Some of us distrust God, because we cynically believe that he set up a flawed system.
First, God created a perfect place called heaven and filled it with perfect beings, known as angels, even though he knew that Satan, a high ranking angel, would rebel against him and persuade many of his angelic cohorts to join his revolt.
Then God created a perfect planet called earth, which he populated with two perfect people named Adam and Eve, even though he knew they would yield to Satan’s temptation and defy him.
God knew their defiance would allow evil to damage his perfect world, render us innately sinful, and generate suffering for everyone. He knew our native sinfulness would automatically disqualify us from heaven.
God knew this situation would require him, in the person of Jesus, to come to earth and die, so we could have the opportunity to enjoy eternity in heaven, despite our sinfulness.
He knew this effort would not immediately rid the world of evil. He knew everyone would still suffer. He knew this suffering would be the major reason we distrust him. He knew this distrust would cause many of us to disregard his salvation plan.
So why did God create a system with these inherent vulnerabilities, when he knew that bad outcomes would result?
The answer is a matter of the will.
God created angels and humans with a will, so we could love him, and each other, by choice and carry out our assigned tasks.
Our will gives us the ability to think whatever we want, whenever we want, subject to certain constraints.
It includes the ability to make choices, within limits, and do things we think will advance our perceived self interest.
Advent Of Evil
Evil emanates from wrong choices made on the basis of moral untruth, which is a lie, deception, distortion, or half truth about something God deems to be true.
God intended the angels, Adam, and Eve to use their will to make right choices based on moral truth. He knew these choices would generate the superior outcomes his perfect system was designed to produce.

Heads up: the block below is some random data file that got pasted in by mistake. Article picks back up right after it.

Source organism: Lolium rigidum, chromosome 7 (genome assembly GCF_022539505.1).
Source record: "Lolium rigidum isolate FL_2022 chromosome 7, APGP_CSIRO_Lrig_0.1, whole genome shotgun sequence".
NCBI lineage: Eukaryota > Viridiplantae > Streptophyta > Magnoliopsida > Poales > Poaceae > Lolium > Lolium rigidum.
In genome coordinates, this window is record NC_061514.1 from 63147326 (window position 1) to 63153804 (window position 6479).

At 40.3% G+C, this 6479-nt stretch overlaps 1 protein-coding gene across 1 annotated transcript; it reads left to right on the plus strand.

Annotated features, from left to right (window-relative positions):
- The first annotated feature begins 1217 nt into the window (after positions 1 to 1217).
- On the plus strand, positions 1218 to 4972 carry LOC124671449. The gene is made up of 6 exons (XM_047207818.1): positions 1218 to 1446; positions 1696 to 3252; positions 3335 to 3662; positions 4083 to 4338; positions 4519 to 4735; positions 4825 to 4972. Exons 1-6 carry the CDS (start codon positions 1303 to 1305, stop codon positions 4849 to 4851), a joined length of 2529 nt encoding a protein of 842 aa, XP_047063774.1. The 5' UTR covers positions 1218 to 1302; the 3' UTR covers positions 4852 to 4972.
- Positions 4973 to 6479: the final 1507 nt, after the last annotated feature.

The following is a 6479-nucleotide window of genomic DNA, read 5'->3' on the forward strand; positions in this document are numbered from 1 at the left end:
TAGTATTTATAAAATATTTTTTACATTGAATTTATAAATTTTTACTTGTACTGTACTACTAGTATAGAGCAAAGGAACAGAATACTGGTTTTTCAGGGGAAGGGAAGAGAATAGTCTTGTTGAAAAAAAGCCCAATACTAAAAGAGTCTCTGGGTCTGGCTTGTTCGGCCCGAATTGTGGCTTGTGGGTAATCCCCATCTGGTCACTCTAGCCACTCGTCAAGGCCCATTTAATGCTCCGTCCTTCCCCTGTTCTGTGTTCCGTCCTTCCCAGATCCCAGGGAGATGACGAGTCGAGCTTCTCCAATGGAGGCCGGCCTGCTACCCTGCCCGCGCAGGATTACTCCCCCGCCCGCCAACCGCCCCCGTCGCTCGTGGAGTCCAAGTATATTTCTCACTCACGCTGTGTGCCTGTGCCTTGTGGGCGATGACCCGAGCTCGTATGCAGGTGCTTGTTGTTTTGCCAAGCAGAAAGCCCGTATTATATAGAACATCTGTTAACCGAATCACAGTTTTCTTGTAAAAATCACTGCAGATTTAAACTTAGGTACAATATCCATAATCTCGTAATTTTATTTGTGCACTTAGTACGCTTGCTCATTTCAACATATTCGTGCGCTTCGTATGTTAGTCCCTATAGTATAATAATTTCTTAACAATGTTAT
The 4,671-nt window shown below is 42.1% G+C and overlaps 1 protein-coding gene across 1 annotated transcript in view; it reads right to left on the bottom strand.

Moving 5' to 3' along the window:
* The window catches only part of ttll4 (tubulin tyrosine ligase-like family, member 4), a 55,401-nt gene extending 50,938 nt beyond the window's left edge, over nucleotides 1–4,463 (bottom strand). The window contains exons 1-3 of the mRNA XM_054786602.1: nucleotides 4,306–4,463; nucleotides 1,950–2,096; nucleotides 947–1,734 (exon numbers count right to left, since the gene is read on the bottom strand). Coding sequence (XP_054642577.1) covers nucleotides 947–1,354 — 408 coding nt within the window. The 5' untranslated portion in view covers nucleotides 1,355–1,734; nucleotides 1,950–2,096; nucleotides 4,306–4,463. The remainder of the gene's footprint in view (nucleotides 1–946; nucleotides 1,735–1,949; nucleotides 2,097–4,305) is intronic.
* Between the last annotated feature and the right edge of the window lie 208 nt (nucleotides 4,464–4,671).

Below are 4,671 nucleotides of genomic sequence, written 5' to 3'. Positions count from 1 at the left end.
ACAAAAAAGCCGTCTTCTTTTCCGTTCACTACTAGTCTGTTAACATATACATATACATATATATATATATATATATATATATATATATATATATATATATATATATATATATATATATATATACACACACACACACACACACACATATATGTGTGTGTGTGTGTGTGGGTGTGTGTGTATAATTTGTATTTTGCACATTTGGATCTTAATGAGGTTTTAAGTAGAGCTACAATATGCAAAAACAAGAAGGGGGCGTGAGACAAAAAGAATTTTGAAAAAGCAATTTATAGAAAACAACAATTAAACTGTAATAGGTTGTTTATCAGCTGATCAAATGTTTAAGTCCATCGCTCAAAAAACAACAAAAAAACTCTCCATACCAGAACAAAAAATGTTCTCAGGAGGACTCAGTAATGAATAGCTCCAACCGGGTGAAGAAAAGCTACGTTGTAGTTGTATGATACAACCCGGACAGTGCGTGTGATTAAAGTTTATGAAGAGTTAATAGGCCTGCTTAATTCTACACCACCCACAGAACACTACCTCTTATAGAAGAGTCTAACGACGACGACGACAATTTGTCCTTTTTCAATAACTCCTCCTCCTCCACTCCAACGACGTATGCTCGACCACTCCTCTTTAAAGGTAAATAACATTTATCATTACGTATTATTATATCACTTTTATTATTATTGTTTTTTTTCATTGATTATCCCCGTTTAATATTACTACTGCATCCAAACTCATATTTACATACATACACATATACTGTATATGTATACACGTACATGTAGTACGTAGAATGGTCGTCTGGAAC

Instead, they misused their will to make wrong choices based on moral untruth. The ensuing evil damaged God’s perfect system. Now it produces inferior outcomes that he never intended.
God could have precluded these inferior outcomes by creating the angels, Adam, and Eve without a will. But he discarded this option because of its inherent defects.
Foremost among them, as descendents of Adam and Eve, we would not have a will.
Without a will, our ability to think new thoughts and create new things would be limited. We would be disinclined to follow through on the ideas we did conceive.
We would be indifferent to discovery, exploration, and invention. We would not consider actualizing our potential. The world would lack art, culture, and humor.
Our morality would be individually determined by instinctive responses to our current needs and circumstances, without concern for the greater good.
We would be apathetic about building civil, just, and free societies. We would not care about being fair, gracious, or merciful to others.
We would be nonchalant about forming new relationships. We would be unable to truly love anyone.
This brings us to the ultimate reason God gave the angels, Adam, Eve, and us a will.
God wanted to enjoy a personal relationship with us, based on mutual unconditional love. This type of love is not a function of instinct or feelings. It is a matter of choice.
Long before he created anything, God decided to love us unconditionally. He had to give us a will, so we could love him the same way.
God deemed the benefit of giving us a will—eternal relationships with those who seek him—to be worth the risk inherent in our volitional freedom—the evil generated by immoral choices.
This is an amazing assessment, considering how much harm evil has caused. God’s desire for a personal relationship with us is stronger than we can imagine.
God is omnicient. He is unconstrained by time. He sees the end results of all possibilities, at once.
God selected the current system over all other potential variations, because he knew it would produce the best of all possible outcomes.
This outcome will ultimately be heaven on earth, occupied by blissful people who willfully delight in God, his creation, and each other, while actualizing their full potential.